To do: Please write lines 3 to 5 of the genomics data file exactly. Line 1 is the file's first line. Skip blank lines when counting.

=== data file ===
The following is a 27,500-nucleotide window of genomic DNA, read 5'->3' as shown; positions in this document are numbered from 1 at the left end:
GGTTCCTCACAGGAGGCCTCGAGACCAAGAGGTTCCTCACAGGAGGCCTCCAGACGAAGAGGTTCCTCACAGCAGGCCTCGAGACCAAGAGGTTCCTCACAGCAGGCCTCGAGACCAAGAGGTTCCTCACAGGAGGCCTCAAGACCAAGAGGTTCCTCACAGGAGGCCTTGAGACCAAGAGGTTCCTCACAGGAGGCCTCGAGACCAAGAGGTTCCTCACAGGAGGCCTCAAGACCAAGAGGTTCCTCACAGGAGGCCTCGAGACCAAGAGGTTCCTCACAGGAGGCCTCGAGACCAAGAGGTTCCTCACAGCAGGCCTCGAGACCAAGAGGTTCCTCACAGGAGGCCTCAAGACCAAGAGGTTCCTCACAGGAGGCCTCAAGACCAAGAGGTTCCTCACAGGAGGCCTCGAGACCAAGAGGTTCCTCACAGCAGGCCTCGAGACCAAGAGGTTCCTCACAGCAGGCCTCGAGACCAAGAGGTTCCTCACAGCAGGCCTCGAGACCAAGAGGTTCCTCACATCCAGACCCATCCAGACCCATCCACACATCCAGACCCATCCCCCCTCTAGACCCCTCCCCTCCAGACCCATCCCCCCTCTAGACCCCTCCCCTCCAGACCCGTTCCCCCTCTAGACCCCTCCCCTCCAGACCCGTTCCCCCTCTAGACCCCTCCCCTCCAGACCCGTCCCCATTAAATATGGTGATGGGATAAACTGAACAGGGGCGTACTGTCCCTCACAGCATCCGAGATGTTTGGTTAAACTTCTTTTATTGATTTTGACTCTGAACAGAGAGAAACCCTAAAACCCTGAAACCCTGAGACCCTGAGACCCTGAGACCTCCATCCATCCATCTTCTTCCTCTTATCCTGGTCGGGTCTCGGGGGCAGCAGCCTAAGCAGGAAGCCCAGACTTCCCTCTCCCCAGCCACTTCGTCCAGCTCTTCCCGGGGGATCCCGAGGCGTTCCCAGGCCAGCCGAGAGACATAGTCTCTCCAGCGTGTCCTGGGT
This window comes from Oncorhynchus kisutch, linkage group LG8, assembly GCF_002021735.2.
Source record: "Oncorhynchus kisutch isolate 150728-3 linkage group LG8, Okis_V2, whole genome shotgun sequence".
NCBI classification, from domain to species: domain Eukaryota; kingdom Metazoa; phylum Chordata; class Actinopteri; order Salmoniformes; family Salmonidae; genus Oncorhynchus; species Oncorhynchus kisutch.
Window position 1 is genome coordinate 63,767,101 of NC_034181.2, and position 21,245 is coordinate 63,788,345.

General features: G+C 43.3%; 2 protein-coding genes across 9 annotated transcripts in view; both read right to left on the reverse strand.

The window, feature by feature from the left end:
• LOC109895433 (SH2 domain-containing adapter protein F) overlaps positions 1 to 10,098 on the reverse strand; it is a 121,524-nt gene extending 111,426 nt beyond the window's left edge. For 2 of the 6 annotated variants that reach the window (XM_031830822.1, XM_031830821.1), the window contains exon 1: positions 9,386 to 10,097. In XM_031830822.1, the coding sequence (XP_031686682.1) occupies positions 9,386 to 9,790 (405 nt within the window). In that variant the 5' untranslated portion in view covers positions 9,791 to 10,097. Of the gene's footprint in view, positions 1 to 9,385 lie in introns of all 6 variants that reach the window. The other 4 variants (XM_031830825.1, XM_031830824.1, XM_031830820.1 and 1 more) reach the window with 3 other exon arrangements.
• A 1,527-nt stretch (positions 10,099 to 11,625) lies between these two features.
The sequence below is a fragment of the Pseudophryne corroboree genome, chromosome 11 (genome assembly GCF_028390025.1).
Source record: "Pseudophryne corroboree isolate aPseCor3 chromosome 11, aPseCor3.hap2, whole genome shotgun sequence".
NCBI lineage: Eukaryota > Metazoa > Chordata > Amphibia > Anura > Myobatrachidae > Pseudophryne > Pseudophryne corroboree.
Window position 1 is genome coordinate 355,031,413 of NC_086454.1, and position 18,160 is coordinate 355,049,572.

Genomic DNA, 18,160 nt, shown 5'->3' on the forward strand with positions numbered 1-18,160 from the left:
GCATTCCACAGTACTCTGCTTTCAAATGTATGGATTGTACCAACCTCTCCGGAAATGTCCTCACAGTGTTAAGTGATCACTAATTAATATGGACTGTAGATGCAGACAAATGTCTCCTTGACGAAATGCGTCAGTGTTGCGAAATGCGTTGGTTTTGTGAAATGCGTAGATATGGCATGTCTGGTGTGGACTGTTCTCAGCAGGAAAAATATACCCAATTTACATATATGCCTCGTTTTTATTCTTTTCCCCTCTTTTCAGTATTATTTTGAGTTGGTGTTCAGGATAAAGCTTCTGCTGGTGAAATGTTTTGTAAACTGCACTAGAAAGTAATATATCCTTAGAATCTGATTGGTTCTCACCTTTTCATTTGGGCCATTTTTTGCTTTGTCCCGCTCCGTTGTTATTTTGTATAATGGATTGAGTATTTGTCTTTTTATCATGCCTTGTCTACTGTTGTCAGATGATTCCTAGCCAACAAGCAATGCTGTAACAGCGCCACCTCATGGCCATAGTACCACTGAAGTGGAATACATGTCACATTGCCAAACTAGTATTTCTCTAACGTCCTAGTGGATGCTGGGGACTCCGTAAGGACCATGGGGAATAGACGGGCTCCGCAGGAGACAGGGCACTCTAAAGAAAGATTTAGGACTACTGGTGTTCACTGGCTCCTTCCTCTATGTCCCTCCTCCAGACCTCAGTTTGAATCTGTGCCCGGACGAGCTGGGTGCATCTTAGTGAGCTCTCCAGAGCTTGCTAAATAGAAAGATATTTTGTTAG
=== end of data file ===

This window comes from Oncorhynchus kisutch, linkage group LG8, assembly GCF_002021735.2.
Source record: "Oncorhynchus kisutch isolate 150728-3 linkage group LG8, Okis_V2, whole genome shotgun sequence".
NCBI classification, from domain to species: domain Eukaryota; kingdom Metazoa; phylum Chordata; class Actinopteri; order Salmoniformes; family Salmonidae; genus Oncorhynchus; species Oncorhynchus kisutch.